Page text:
PCA in Chemistry

The systematic and quantitative investigation of the way in which different chemical components affect a given reaction, for example solvent effects, are not trivial. Variation in the levels of discrete factors, such as the type of solvent, often involves significant changes in the properties on the molecular level, e.g. going from hexane to toluene to DMSO. As you move from one solvent to another a number of the molecular properties will change, not just one isolated chemical or physical property.

In order to adequately portray the intrinsic molecular properties of a series of compounds, initially the chemical properties (descriptors) for the compounds need to be gathered. It is important that the properties which are chosen represent the compound and are relevant to the application. It is usual to have correlated variables in datasets of chemical descriptors due to the following assumptions:

  • Within a class of related compounds it is reasonable to assume that a gradual variation in a measured chemical property will correspond to an analogous gradual variation of the intrinsic molecular property for the chemical series.
  • It is reasonable to expect that properties which are measurable and depend on the same underlying intrinsic molecular property will be more or less correlated to each other.

The properties can either be obtained from the experimental measurement of chemical and physical properties or from computationally calculated properties. It is typical to use a hybrid of computational and experimental properties.

The principal components of the intrinsic molecular properties of compounds can be determined by undertaking a PCA on the set of compounds and their properties. As these principal components summarise the intrinsic molecular properties they are typically referred to as principal properties. Each of these principal properties becomes a continuum and can be considered similar to a traditional continuous variable in DoE. The combination of two or more principal properties provides a semi continuous map. The map is semi continuous because a material is unlikely to exist at every point in two or more dimensions. The map then allows the selection of a representative subset of compounds – either diverse or focused on key properties deepening on the needs of the investigation (Carlson, R.; Carlson, J. E. Org. Process Res. Dev. 2005, 9, 680).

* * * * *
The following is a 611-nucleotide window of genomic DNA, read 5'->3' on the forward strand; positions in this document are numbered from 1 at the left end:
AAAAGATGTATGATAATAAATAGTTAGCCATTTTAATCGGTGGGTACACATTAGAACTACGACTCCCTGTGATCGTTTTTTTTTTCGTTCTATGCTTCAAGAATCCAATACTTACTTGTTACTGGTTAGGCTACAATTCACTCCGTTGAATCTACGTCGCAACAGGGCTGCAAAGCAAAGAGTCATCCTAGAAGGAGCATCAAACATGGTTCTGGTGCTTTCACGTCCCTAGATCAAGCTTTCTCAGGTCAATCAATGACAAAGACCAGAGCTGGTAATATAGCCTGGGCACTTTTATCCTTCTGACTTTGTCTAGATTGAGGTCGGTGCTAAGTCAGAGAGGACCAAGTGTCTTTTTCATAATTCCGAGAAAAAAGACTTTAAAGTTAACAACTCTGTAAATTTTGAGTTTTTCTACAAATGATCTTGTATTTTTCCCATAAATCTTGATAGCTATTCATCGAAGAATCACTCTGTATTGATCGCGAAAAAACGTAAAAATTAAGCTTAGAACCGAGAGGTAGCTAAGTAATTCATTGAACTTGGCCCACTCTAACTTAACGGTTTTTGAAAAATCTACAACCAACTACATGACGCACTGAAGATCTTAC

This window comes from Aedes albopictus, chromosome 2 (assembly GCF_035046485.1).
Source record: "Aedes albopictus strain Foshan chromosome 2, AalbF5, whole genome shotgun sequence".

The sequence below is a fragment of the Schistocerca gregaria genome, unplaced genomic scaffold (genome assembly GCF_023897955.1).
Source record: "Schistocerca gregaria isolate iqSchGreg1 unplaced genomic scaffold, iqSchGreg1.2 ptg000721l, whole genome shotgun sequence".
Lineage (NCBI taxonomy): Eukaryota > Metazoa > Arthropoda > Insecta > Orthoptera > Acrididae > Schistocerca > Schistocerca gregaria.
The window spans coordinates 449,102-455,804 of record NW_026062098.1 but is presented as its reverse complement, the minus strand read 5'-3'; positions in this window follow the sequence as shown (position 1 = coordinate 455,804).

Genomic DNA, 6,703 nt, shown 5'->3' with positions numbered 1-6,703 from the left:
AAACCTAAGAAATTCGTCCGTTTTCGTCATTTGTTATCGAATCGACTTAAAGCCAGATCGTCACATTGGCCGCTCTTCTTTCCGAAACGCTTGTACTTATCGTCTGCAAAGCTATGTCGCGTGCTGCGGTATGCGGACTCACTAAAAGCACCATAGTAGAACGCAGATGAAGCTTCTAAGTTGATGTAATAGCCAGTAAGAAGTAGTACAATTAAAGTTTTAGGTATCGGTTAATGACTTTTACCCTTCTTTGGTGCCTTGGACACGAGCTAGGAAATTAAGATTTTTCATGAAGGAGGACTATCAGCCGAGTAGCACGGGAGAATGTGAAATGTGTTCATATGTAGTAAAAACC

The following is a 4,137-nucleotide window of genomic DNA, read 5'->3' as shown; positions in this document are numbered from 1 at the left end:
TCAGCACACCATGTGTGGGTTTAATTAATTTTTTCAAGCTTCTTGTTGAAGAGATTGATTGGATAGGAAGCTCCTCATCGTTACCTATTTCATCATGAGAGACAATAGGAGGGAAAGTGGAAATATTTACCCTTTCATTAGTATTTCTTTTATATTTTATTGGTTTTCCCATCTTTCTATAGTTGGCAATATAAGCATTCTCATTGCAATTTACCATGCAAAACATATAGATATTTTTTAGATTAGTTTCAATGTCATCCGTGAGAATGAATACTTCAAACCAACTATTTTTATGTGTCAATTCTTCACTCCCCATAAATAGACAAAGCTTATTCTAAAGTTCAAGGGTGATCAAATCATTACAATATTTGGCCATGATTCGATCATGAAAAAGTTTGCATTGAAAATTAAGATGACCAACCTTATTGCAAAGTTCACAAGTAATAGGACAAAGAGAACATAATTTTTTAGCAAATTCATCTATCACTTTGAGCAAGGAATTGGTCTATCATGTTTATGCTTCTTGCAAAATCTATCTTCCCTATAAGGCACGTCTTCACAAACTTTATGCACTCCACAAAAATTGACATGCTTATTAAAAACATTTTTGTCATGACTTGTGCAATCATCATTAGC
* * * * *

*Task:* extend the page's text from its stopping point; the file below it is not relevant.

The use of PCA allows the conversion of discreet variables into a semi continuous model through the transformation of the chemical properties to molecular properties. This provides a significant reduction in the dimensionality, typically 3 or 4 dimensions will explain more than 70% of the data, to produce ‘maps’ of the chemical space wherein compounds behaving similarly will be closer to each other. For example in the initial exploitation of PCA for solvents Carlson utilised nine experimentally measured properties for 82 solvents (Carlson R.; Lundstedt T.; Albano C. Acta. Chem. Scan., 1985, B39, 79-91); melting point, boiling point, dielectric constant, dipole moment, refractive index, density, log P, water solubility and Dimroth–Reichard ET30 parameter which is a measure of the ionising power of the solvent. The analysis of the nine chemical properties identified the two principle properties of water solubility and polarisability of the solvents, which explained approx. 70% of the data.

In our experience the addition of supplementary experimental and computational properties to describe the ability of the solvent to dissolve and interact with substrates and intermediates are beneficial to understanding solvent effects. The inclusion of the additional properties enables the identification of principal properties for solvent polarity and hydrogen bonding on top of water solubility and polarisability.

The use of PCA to generate principal properties which better represent large datasets has also been used for carbene ligands, phosphine ligands, Lewis acids, amines, carbonyl compounds, substituents on aromatic rings, eluents for chromatography and different supports for chromatography to highlight a few.

For more information on PCA see the link PCA.

Paul Murray Catalysis Consulting will provide our clients with:

  • The selection of suitable properties for chemical datasets to generate appropriate PCA maps.
  • The selection of materials from PCA maps to enable the efficient understanding of the chemical space and factors to produce a commercially viable chemical reaction.
  • Partial Least Squares (PLS) modelling to understand the properties of materials that play a significant role in optimum reaction development and prediction of suitability of alternative materials for the chosen reaction.
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